Your Posture Affects Your Body More Than You Think, But These 5 Little Things Can Help

Leandro Crespi, Stocksy

Not to sound crotchety or anything, but all those times mom or grandma told you to sit up straight, you probably should have listened. Before you shoot me the side-eye as if I’m writing this article to put only millennials on blast, new research says anyone who's constantly hunched over can experience the effects of poor posture. So when I strongly suggest you pay attention to things that can help your posture, know that I’m not pointing any accusing fingers, friends; the proposition comes from a place of love. Plus, truth be told, I’m slouching in my chair and crouching over my keyboard at the same damn time RN. So needless to say, I could use the help myself.

Earlier this week, researchers from San Francisco State University (SFSU) let the world in on a little secret: Tech-neck and -back are real, and if your job requires you to be constantly typing and jumping from one browser tab to the next, chances are, you’re feeling it. To prove this, as per the university's press release, the team recruited 87 students to participate in their first round of tests, in which the study subjects were asked to “sit upright with their heads properly aligned on their necks” and turn their heads. From there, students were instructed to “scrunch” their necks and project their heads forward. As a result, 92 percent of students said they were able to turn their heads farther when they weren’t scrunching their necks. Makes sense, no?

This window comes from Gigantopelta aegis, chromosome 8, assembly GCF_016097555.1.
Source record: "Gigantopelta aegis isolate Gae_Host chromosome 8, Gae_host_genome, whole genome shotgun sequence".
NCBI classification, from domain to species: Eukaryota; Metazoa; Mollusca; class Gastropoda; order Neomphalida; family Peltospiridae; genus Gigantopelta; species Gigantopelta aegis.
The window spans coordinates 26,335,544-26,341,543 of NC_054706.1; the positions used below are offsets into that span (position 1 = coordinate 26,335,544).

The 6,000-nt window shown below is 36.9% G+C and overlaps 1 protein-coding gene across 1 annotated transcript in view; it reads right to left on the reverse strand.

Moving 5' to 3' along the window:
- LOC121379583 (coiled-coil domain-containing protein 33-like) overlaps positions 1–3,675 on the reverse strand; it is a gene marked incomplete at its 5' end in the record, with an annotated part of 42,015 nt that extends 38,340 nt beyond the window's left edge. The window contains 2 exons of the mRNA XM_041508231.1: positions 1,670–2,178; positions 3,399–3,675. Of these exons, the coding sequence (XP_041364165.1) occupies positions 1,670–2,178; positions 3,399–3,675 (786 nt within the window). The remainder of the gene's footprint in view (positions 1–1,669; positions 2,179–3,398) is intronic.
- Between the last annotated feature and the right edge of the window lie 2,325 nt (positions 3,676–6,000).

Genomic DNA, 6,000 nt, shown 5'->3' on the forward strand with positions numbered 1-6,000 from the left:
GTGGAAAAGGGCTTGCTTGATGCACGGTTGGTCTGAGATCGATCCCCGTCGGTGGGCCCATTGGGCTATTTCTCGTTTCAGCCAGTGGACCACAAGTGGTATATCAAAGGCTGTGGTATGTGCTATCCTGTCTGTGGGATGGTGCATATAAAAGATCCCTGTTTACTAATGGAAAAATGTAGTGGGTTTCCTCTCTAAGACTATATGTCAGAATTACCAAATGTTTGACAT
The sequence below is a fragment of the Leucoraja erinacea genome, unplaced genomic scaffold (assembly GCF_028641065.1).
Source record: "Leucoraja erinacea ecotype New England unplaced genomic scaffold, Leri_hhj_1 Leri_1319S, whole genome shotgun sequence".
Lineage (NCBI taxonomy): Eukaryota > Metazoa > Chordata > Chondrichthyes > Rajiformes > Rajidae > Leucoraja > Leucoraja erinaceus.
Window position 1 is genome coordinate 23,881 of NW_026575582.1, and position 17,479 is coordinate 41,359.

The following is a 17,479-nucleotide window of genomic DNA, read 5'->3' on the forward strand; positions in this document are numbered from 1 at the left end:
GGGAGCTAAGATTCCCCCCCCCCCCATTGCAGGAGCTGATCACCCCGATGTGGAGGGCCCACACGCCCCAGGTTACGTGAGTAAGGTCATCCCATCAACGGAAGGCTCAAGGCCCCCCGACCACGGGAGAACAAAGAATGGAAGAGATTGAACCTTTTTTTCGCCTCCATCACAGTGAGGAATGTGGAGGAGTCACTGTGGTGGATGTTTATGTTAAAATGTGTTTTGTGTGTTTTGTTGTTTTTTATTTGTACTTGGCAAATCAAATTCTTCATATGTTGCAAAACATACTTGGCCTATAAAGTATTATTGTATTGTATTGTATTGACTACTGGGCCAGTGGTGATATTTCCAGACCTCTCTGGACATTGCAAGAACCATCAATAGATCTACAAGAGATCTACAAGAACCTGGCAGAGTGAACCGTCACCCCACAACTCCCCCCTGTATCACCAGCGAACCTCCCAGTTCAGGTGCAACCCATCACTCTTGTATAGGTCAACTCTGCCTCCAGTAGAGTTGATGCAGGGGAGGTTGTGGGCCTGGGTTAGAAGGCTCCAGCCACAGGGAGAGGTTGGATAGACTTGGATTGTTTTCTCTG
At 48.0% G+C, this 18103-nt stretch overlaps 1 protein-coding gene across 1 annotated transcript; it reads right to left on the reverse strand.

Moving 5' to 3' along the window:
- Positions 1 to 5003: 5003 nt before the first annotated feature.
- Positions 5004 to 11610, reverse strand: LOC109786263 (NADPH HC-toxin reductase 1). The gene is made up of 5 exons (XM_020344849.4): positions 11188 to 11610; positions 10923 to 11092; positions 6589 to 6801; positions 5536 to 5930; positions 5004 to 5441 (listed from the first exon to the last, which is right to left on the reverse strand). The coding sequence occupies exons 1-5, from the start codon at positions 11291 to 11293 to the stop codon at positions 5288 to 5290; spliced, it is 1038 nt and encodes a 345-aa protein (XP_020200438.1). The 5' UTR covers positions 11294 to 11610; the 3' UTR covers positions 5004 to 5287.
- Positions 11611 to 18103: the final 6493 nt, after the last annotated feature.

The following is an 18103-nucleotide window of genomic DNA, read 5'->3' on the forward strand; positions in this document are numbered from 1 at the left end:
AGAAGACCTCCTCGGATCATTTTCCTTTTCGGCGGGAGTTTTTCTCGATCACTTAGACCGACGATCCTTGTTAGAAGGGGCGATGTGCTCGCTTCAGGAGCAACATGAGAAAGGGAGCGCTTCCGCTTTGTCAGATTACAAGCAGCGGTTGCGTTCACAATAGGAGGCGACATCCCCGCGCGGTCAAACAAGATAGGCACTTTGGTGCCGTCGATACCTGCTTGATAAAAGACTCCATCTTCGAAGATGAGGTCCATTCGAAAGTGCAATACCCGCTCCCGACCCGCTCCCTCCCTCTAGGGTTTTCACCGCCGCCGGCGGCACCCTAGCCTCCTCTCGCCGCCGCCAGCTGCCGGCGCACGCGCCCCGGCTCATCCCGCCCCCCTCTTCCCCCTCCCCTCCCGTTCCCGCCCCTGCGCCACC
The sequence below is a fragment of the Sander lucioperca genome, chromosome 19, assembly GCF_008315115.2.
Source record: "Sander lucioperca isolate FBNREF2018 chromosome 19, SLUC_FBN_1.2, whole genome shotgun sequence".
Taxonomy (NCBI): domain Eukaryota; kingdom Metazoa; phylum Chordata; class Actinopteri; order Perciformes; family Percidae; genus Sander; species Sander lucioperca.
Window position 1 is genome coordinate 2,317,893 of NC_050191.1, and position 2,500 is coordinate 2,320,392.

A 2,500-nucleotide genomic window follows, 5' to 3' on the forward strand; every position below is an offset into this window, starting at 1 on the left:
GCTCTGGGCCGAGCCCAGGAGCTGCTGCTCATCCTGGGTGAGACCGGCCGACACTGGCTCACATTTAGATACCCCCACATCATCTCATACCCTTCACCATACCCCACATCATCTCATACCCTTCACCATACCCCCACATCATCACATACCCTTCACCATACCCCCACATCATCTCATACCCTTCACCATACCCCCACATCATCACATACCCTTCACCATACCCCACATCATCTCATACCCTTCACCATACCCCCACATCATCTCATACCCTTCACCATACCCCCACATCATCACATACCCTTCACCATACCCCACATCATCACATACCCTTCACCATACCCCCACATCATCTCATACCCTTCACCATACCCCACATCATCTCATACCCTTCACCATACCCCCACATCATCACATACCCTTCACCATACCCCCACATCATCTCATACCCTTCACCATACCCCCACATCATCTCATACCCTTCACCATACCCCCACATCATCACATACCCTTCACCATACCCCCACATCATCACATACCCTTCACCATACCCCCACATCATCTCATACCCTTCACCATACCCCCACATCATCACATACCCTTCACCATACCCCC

The second round of tests included an additional 125 students, who were instructed to scrunch their necks for 30 seconds. As a result, 98 percent reported feeling “some level of pain in their head, neck or eyes,” according to the SFSU press release.

“When your head juts forward at a 45 degree angle, your neck acts like a fulcrum, like a long lever lifting a heavy object. Now the muscle weight of your head and neck is the equivalent of about 45 pounds,” Erik Peper, SFSU professor of holistic health, explained in the press release. Luckily, he added in his statement, these symptoms can be worked through and improved upon. “You can exaggerate the position and experience the symptoms. Then when you find yourself doing it, you can become aware and stop.”